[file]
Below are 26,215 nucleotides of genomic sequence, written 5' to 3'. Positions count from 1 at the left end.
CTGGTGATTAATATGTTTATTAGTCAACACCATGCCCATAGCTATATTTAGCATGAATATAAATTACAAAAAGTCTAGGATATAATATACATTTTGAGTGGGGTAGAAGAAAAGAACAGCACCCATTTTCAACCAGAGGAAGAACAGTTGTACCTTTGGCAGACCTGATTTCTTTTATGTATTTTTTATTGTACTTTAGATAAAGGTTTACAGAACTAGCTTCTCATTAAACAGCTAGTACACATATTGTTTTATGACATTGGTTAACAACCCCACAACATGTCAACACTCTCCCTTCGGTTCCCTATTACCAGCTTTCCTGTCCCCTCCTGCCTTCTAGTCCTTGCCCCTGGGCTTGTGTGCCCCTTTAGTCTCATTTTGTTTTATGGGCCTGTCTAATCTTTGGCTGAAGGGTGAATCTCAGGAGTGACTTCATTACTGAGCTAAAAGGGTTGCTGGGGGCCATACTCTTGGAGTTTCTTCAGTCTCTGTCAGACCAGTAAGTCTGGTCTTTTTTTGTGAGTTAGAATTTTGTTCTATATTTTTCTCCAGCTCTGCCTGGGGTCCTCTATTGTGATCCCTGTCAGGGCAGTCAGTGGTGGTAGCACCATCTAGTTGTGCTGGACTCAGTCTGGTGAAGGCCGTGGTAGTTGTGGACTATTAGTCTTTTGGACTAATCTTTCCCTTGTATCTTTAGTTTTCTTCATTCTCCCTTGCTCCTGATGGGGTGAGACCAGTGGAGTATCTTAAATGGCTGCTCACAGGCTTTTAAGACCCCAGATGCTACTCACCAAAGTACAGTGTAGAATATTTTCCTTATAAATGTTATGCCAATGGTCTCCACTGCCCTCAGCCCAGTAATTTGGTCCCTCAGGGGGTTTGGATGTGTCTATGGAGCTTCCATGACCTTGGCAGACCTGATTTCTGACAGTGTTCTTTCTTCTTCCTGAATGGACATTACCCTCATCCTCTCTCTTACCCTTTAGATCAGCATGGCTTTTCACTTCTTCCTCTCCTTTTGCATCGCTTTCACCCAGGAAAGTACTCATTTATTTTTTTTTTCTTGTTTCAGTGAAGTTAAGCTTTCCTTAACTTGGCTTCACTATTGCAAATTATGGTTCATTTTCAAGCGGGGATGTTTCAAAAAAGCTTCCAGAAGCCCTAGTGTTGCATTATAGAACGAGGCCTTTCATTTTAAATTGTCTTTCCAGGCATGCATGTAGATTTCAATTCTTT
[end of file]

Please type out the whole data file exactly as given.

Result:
Below are 26,215 nucleotides of genomic sequence, written 5' to 3'. Positions count from 1 at the left end.
CTGGTGATTAATATGTTTATTAGTCAACACCATGCCCATAGCTATATTTAGCATGAATATAAATTACAAAAAGTCTAGGATATAATATACATTTTGAGTGGGGTAGAAGAAAAGAACAGCACCCATTTTCAACCAGAGGAAGAACAGTTGTACCTTTGGCAGACCTGATTTCTTTTATGTATTTTTTATTGTACTTTAGATAAAGGTTTACAGAACTAGCTTCTCATTAAACAGCTAGTACACATATTGTTTTATGACATTGGTTAACAACCCCACAACATGTCAACACTCTCCCTTCGGTTCCCTATTACCAGCTTTCCTGTCCCCTCCTGCCTTCTAGTCCTTGCCCCTGGGCTTGTGTGCCCCTTTAGTCTCATTTTGTTTTATGGGCCTGTCTAATCTTTGGCTGAAGGGTGAATCTCAGGAGTGACTTCATTACTGAGCTAAAAGGGTTGCTGGGGGCCATACTCTTGGAGTTTCTTCAGTCTCTGTCAGACCAGTAAGTCTGGTCTTTTTTTGTGAGTTAGAATTTTGTTCTATATTTTTCTCCAGCTCTGCCTGGGGTCCTCTATTGTGATCCCTGTCAGGGCAGTCAGTGGTGGTAGCACCATCTAGTTGTGCTGGACTCAGTCTGGTGAAGGCCGTGGTAGTTGTGGACTATTAGTCTTTTGGACTAATCTTTCCCTTGTATCTTTAGTTTTCTTCATTCTCCCTTGCTCCTGATGGGGTGAGACCAGTGGAGTATCTTAAATGGCTGCTCACAGGCTTTTAAGACCCCAGATGCTACTCACCAAAGTACAGTGTAGAATATTTTCCTTATAAATGTTATGCCAATGGTCTCCACTGCCCTCAGCCCAGTAATTTGGTCCCTCAGGGGGTTTGGATGTGTCTATGGAGCTTCCATGACCTTGGCAGACCTGATTTCTGACAGTGTTCTTTCTTCTTCCTGAATGGACATTACCCTCATCCTCTCTCTTACCCTTTAGATCAGCATGGCTTTTCACTTCTTCCTCTCCTTTTGCATCGCTTTCACCCAGGAAAGTACTCATTTATTTTTTTTTTCTTGTTTCAGTGAAGTTAAGCTTTCCTTAACTTGGCTTCACTATTGCAAATTATGGTTCATTTTCAAGCGGGGATGTTTCAAAAAAGCTTCCAGAAGCCCTAGTGTTGCATTATAGAACGAGGCCTTTCATTTTAAATTGTCTTTCCAGGCATGCATGTAGATTTCAATTCTTT